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I'm having some trouble understanding Monte Carlo method with and without Importance Sampling. Please alert me of any mistakes! We desire $I=\int_{a}^{b}f(x)dx$.

Simple Monte Carlo, hit'n'miss: By taking the quantity of randomly and uniformly generated points under the function and dividing this by the total number of generations, one approaches the ratio of the integrand to the domain area, A, in which the random number were generated.$$\frac{I}{A}=\lim_{n\to\infty}\frac{n_{hit}}{n}$$ One could code this process along the following lines ($y_{max}$ and $y_{min}$ are the bounds that help define A):

hits = 0
do i = 0, n
    x = ran()*(b-a)+a
    y = ran()*(ymax-ymin)+ymin
    if (y <= f(x)) hits = hits + 1
end do
I = (b-a)*(ymax-ymin)*(hits/n)

Importance Sampling: Accuracy can be improved by changing the integrand (to say $g(x)$) such that the variance is decreased. To preserve the integrals' value however, we must offset this change by altering the distribution of random numbers. Say $p(x)$ is this normalized distribution. $$I=\int_{a}^{b}f(x)dx=\int_{a}^{b}\bigg(\frac{f(x)}{p(x)}\bigg)p(x)dx=\int_{a}^{b}g(x)p(x)dx$$ In our Simple Monte Carlo discussion, $p(x)= (b-a)^{-1}$. Loosely speaking, we'd like to pick $p(x)$ such that $g(x)$ is as constant as possible.

My Questions:

  • Is my understanding of the two forms of Monte Carlo Integration correct?
  • In a code utilizing the Importance Sampling, is there anything else to gain aside from improved accuracy?
  • What might the pseudo-code of the Importance Sampling method look like?

This last question is my greatest concern. Is the implementation as simple as writing $g(x)$ in place of $f(x)$, and $x=rand()\cdot(b-a)+a$ for whatever the new distribution gives by inverting, $$rand()=\int_{a}^{x}p(x')dx'$$ Is $y$ still generated uniformly random?

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So this "hits" approach to Monte Carlo is taught quite frequently and is actually rather bad for a number of reasons. The better way to do it is to just draw uniform values of $x$ and then average the corresponding values of $f(x)$. This gives you an estimate of $\frac{1}{b-a} \int_a^b f(x) dx$ which you can multiply by $b-a$ to get an estimate of the integral itself. This method converges faster and is more similar to most other methods than this "hits" method. The "hits" method is usually only good when you can't evaluate $f$ at all, for example if you are trying to evaluate $\pi$ as the area of the unit circle without using any operations like fractional exponents etc. (In this example, $\pi$ is $4$ times the limit of the fraction of times that $x^2+y^2 \leq 1$ when $x,y$ are independent and uniform on $(0,1)$.)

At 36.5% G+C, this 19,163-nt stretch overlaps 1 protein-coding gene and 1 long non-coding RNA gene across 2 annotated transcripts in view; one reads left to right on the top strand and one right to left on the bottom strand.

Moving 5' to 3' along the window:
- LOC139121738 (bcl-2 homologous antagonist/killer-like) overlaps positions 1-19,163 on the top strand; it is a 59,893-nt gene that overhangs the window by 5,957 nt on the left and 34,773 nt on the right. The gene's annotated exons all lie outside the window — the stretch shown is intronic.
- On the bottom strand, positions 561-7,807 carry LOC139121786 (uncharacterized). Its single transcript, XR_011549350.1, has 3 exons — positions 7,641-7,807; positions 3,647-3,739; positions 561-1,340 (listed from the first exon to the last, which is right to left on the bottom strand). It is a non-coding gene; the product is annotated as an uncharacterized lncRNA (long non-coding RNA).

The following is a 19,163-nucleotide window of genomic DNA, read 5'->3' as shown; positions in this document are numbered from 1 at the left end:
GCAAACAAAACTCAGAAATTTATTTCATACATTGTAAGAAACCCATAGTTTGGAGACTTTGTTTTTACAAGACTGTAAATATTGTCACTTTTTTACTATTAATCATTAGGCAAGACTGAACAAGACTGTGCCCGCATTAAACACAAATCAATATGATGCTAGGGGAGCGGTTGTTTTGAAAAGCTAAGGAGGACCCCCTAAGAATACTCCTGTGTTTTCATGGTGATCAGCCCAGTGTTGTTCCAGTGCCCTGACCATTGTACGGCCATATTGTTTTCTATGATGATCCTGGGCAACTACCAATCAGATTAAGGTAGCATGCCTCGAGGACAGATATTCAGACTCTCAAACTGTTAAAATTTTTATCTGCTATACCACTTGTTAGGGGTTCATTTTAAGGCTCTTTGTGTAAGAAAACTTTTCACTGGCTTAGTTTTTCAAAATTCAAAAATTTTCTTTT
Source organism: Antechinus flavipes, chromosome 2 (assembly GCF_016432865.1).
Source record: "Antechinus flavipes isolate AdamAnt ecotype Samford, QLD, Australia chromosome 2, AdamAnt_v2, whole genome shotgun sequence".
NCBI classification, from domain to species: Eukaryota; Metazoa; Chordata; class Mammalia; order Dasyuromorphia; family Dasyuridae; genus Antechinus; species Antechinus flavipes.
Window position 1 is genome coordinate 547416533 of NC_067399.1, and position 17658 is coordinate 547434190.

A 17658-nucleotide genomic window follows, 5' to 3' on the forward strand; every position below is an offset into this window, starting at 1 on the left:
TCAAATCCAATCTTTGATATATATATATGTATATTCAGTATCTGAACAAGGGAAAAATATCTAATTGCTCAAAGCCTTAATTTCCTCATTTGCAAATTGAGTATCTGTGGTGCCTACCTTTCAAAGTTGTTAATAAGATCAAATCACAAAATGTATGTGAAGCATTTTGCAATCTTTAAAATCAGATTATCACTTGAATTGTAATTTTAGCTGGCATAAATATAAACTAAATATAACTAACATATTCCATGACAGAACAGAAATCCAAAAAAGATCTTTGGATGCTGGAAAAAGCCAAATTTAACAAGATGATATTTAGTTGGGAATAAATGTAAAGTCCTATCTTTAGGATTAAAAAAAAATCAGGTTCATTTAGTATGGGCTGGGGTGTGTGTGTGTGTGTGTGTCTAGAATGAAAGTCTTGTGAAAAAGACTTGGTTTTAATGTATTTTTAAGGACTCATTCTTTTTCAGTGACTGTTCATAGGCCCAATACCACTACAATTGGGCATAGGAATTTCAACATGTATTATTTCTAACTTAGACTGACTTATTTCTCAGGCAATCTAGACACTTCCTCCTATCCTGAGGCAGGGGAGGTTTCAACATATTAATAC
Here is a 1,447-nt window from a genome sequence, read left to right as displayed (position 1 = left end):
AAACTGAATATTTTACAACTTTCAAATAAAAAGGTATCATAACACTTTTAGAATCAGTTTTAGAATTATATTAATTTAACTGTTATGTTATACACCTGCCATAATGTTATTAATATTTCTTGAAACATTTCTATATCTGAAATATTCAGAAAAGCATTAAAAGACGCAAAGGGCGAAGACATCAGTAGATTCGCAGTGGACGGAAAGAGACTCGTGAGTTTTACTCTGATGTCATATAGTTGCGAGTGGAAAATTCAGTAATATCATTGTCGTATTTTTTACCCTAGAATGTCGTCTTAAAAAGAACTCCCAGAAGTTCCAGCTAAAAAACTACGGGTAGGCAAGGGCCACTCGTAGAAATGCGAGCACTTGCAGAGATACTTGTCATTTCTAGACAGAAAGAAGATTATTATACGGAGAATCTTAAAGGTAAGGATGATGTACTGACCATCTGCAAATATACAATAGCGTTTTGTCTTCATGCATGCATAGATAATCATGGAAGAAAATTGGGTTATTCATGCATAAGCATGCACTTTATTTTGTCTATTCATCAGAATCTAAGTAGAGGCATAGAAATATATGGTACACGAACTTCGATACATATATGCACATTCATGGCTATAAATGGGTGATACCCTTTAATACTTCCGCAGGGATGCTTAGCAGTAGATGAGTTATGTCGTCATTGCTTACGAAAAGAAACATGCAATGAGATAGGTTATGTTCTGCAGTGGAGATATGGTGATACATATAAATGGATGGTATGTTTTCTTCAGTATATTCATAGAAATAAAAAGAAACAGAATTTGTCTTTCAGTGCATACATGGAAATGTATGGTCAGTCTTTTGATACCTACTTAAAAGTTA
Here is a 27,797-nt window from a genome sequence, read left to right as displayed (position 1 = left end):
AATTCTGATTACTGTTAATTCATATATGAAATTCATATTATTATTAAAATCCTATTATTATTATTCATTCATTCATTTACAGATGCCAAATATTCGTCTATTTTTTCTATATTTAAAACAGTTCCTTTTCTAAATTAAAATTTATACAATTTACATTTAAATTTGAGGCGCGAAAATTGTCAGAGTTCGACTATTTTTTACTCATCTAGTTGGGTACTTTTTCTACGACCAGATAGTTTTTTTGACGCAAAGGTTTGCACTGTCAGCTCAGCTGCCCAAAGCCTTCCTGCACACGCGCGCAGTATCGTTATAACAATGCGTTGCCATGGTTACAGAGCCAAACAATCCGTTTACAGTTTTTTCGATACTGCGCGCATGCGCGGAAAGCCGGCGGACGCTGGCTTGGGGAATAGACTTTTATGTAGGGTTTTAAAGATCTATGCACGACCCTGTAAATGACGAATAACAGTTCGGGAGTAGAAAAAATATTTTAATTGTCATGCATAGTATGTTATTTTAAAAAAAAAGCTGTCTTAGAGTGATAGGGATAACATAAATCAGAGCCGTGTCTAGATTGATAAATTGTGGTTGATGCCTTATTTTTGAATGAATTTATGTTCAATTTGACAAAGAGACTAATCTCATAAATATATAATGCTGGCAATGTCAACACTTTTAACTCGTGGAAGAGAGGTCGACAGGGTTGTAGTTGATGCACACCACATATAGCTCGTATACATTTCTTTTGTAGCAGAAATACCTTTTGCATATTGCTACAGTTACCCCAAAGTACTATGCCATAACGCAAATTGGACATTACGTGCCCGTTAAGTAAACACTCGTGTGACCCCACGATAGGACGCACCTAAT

As for importance sampling, it is also going to draw random values of $f(x)$ and average them, but not uniformly. You instead want to draw more numbers where $|f|$ is larger and fewer where it is smaller. In the process you lower the variance of your generator, and since the error estimate is roughly $\frac{\sigma}{\sqrt{n}}$, that improves the error, sometimes quite dramatically. This is also essential when doing Monte Carlo integration on infinite intervals, because such domains have no uniform distribution.

It is not so trivial to write general pseudocode for importance sampling because it requires you to be able to sample from this distribution $p$ which at the moment is arbitrary. The most general approach would be to define the quantile function $Q$. The quantile function $Q$ is the inverse of the CDF $F$ if that inverse exists, and otherwise it is "the best generalization". (You can look it up or ask for clarification in a comment.) In this approach you take u=rand() and average f(Q(u))/p(Q(u)). But this is not the only way to sample (for example, this is not how we sample from the normal distribution in practice).

There is no analogue of the "y" in your "hits" method in importance sampling. You just generate $x$ and then average up the values of $f(x)$ you get (weighted according to $p(x)$, if you're doing importance sampling). Thus the pseudocode looks something like:

I=0
do i=0,n
  x=samplefromp()
  I=I+f(x)/p(x)
end do
I=I/n

(assuming that "do i=0,n" runs the loop n times). Don't get too locked into a particular implementation of "samplefromp()"; at this level you should think of that as a black box to be implemented later.

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  • $\begingroup$ I believe I see now. The idea is that we're summing many values of f(x) that are evaluated at random x, distributed according to p(x), and then scaling by the inverse of iterations. $\endgroup$ Commented Apr 4, 2017 at 20:58
  • $\begingroup$ @CaptainMorgan Yep, you just also weight by p (x) to ensure you get the right answer in the end. $\endgroup$
    – Ian
    Commented Apr 4, 2017 at 21:04

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